While male athletes tend to be more concerned with their performance than their weight, “it’s different for women,” says Susan J. Hewlings, Ph.D., assistant professor of health sciences at Stetson University in DeLand, Florida. “Women are constantly trying to maintain a step-above anorexic ‘ideal’ and make their bodies look a way that doesn’t necessarily work with how they should function.”
Body-image obsession is worse with females because of the pervasiveness of sports body stereotypes (runners are thin, gymnasts are small, etc.), as well as the onslaught of media imagery of pencil-thin models and actresses. For many the number on the scale is often the main measure of whether they’re achieving this ideal.
But weight is a poor gauge of body condition, according to Ashley Koff, R.D., of Cedars-Sinai Medical Center in Los Angeles and founder of The HealthXChange. “Two women at the same height and weight may look dramatically different. You have to look at the end goal: to be healthy,” says Koff. The scale can’t tell the difference between fat and muscle, nor can it reveal anything about performance. “The scale is often a point of control with some women, but it shouldn’t be a measure of fitness,” adds Hewlings.
A better measure may be body composition, the percentage of fat to lean muscle mass. But this can be problematic, as well, especially if a woman strives for a fat percentage that’s unrealistic or unhealthy. And unless you’re dealing with big disparities, there’s no solid research to support a direct correlation between body fat percentage and performance. “Sure, there’s a difference between a woman with forty percent body fat and someone with twenty percent, but not when you start nitpicking over eighteen and twenty percent,” says Hewlings, also a thirty-seven-year-old runner. And for a lot of women, dropping that two or three percentage points means restricting calories so much that muscle is lost along with fat, hindering performance and possibly health.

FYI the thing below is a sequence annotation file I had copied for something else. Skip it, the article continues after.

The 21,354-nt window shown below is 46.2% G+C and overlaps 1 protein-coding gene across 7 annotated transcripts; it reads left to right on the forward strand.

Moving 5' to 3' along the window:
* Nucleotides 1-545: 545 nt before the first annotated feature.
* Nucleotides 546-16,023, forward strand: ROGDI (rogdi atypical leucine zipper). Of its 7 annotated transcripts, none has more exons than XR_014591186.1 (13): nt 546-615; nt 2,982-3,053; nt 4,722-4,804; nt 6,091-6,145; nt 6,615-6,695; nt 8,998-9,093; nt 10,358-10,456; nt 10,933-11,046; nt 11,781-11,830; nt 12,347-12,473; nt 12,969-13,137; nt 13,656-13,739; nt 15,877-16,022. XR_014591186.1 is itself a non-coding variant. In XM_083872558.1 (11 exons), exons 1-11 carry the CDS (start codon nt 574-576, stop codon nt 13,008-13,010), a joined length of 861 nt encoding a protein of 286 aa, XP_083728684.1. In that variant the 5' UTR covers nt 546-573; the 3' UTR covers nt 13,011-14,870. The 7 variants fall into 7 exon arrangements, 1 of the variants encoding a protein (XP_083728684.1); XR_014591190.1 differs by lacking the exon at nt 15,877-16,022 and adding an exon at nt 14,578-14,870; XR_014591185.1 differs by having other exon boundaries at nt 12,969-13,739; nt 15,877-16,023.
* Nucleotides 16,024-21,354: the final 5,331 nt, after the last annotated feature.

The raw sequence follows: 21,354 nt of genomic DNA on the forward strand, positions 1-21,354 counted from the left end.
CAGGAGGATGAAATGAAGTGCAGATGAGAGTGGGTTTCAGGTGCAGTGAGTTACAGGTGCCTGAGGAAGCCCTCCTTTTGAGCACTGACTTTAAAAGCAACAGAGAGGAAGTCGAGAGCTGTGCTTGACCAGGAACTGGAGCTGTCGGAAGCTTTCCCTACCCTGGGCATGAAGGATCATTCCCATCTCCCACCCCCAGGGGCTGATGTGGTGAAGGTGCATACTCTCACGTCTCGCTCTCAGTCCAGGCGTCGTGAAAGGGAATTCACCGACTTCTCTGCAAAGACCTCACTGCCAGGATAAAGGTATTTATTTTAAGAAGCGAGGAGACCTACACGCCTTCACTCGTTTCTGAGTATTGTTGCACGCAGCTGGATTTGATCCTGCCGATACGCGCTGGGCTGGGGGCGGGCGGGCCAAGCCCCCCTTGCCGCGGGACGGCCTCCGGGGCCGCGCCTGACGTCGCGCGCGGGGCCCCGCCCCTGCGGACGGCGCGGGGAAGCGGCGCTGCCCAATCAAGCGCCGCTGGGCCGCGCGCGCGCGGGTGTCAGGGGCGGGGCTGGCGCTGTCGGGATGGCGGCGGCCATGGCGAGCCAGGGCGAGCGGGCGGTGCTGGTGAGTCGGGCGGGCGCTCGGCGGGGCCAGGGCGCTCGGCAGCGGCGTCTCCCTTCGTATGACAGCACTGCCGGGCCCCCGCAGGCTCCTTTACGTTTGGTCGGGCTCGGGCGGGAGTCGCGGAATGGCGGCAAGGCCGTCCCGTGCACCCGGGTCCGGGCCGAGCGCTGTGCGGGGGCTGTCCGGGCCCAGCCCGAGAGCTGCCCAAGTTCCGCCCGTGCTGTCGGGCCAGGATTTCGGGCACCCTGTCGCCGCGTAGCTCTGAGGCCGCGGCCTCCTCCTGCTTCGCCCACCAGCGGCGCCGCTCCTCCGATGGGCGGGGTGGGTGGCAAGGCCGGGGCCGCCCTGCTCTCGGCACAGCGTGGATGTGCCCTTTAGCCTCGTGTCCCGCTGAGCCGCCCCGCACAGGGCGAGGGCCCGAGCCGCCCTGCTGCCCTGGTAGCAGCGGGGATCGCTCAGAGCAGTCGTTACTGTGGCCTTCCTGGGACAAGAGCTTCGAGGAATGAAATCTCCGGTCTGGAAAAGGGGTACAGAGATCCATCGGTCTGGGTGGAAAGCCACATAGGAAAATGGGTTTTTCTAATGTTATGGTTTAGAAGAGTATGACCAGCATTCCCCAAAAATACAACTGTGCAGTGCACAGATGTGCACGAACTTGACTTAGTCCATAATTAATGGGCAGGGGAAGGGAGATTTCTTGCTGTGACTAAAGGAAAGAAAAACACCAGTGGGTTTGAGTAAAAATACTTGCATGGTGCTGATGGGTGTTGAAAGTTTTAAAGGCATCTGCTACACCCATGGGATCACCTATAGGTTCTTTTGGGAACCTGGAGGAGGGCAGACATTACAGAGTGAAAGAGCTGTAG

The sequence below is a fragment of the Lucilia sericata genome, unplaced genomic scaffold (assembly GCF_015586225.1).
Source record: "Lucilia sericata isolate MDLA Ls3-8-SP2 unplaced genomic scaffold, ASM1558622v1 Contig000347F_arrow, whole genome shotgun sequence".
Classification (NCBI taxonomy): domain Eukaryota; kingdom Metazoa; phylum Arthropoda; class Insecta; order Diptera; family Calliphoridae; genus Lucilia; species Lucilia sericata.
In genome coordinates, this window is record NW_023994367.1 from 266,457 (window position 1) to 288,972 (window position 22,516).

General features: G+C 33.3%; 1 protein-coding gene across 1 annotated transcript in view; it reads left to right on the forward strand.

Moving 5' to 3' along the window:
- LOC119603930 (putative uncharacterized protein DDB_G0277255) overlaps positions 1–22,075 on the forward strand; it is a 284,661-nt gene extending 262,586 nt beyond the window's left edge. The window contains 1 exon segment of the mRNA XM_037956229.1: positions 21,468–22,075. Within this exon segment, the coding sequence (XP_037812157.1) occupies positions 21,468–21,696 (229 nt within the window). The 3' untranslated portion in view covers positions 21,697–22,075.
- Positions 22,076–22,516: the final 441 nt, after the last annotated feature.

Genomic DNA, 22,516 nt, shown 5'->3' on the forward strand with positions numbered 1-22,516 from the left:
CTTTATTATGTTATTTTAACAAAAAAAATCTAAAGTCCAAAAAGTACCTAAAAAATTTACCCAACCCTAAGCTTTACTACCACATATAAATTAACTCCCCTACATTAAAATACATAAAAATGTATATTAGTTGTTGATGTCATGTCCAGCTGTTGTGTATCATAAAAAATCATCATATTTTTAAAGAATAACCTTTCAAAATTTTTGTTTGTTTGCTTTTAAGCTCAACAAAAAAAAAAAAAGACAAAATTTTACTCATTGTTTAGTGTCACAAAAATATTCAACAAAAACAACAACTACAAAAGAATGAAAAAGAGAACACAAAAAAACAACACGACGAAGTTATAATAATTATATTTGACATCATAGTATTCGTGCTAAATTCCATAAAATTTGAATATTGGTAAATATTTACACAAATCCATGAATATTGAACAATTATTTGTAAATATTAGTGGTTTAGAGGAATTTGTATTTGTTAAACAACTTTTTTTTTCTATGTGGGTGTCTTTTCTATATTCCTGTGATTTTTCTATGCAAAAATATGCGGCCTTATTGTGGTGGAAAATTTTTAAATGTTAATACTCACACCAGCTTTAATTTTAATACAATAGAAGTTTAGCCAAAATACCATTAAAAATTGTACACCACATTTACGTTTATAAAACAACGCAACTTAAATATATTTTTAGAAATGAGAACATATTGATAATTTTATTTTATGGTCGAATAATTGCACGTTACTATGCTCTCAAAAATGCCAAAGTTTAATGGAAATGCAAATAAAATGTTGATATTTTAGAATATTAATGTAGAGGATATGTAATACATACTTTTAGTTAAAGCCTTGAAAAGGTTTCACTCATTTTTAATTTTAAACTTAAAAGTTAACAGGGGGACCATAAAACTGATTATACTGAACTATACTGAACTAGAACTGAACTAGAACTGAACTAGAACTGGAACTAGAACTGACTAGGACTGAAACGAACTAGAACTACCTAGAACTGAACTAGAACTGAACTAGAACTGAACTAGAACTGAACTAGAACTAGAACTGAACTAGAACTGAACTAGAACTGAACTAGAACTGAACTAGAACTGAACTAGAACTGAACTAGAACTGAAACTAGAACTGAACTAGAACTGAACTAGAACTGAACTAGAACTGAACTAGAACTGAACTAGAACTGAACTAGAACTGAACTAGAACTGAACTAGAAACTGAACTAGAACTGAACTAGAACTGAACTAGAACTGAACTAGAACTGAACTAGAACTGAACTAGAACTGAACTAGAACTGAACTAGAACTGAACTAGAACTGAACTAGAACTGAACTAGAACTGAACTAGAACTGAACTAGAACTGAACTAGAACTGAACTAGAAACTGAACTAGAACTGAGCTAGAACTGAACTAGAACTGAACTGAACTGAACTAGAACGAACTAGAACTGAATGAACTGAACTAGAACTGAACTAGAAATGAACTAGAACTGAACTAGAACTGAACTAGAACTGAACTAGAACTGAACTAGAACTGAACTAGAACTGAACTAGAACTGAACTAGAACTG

Making Peace With Your Body
“You need to consider at what point you’re going to be happy with your body,” says Koff. The same is true for your abilities. No matter how hard we work at it, many of us won’t be able to weigh 120 pounds or look like a sub-three-hour marathoner, nor could we run like one.
Every body is different. Your ideal physique and weight should be defined as the point where you have the most energy and strength to perform at your best. If you’re healthy, exercising regularly and eating right, weight should be only one of many ways to measure fitness. How well you feel and perform should be the main measure. Koff suggests focusing more on distance gains, strength improvement, or faster times. You may also notice shorter recovery times and less muscle soreness.
Ginsburg adds that athletes shouldn’t be worried about small fluctuations in weight; it’s all part of the process. “You get used to eating so much and not having to pay for it during training, but off-season is tough. Every year I pick up a few pounds off-season, so I just adjust my intake.”
Written by Linda Melone for Her Sports + Fitness
Photo credit to Lane Bryant